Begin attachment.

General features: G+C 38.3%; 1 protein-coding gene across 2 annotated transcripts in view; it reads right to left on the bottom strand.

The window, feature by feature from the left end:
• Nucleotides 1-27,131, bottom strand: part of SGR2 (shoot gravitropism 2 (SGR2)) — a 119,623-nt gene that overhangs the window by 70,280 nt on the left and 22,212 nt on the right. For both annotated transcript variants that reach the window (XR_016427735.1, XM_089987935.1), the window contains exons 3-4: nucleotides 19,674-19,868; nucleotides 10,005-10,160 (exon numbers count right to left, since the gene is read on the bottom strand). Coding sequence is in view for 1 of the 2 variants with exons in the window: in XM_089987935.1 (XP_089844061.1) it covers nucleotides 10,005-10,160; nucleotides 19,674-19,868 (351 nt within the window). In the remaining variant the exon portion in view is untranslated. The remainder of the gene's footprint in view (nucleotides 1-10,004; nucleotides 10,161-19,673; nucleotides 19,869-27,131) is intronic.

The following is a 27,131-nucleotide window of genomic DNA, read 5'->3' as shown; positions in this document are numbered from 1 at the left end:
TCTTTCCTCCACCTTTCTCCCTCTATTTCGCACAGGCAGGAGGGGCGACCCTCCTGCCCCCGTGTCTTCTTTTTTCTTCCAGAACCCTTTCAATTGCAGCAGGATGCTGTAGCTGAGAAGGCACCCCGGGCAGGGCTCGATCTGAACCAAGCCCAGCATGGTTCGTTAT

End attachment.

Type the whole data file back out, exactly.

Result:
General features: G+C 38.3%; 1 protein-coding gene across 2 annotated transcripts in view; it reads right to left on the bottom strand.

The window, feature by feature from the left end:
• Nucleotides 1-27,131, bottom strand: part of SGR2 (shoot gravitropism 2 (SGR2)) — a 119,623-nt gene that overhangs the window by 70,280 nt on the left and 22,212 nt on the right. For both annotated transcript variants that reach the window (XR_016427735.1, XM_089987935.1), the window contains exons 3-4: nucleotides 19,674-19,868; nucleotides 10,005-10,160 (exon numbers count right to left, since the gene is read on the bottom strand). Coding sequence is in view for 1 of the 2 variants with exons in the window: in XM_089987935.1 (XP_089844061.1) it covers nucleotides 10,005-10,160; nucleotides 19,674-19,868 (351 nt within the window). In the remaining variant the exon portion in view is untranslated. The remainder of the gene's footprint in view (nucleotides 1-10,004; nucleotides 10,161-19,673; nucleotides 19,869-27,131) is intronic.

The following is a 27,131-nucleotide window of genomic DNA, read 5'->3' as shown; positions in this document are numbered from 1 at the left end:
TCTTTCCTCCACCTTTCTCCCTCTATTTCGCACAGGCAGGAGGGGCGACCCTCCTGCCCCCGTGTCTTCTTTTTTCTTCCAGAACCCTTTCAATTGCAGCAGGATGCTGTAGCTGAGAAGGCACCCCGGGCAGGGCTCGATCTGAACCAAGCCCAGCATGGTTCGTTAT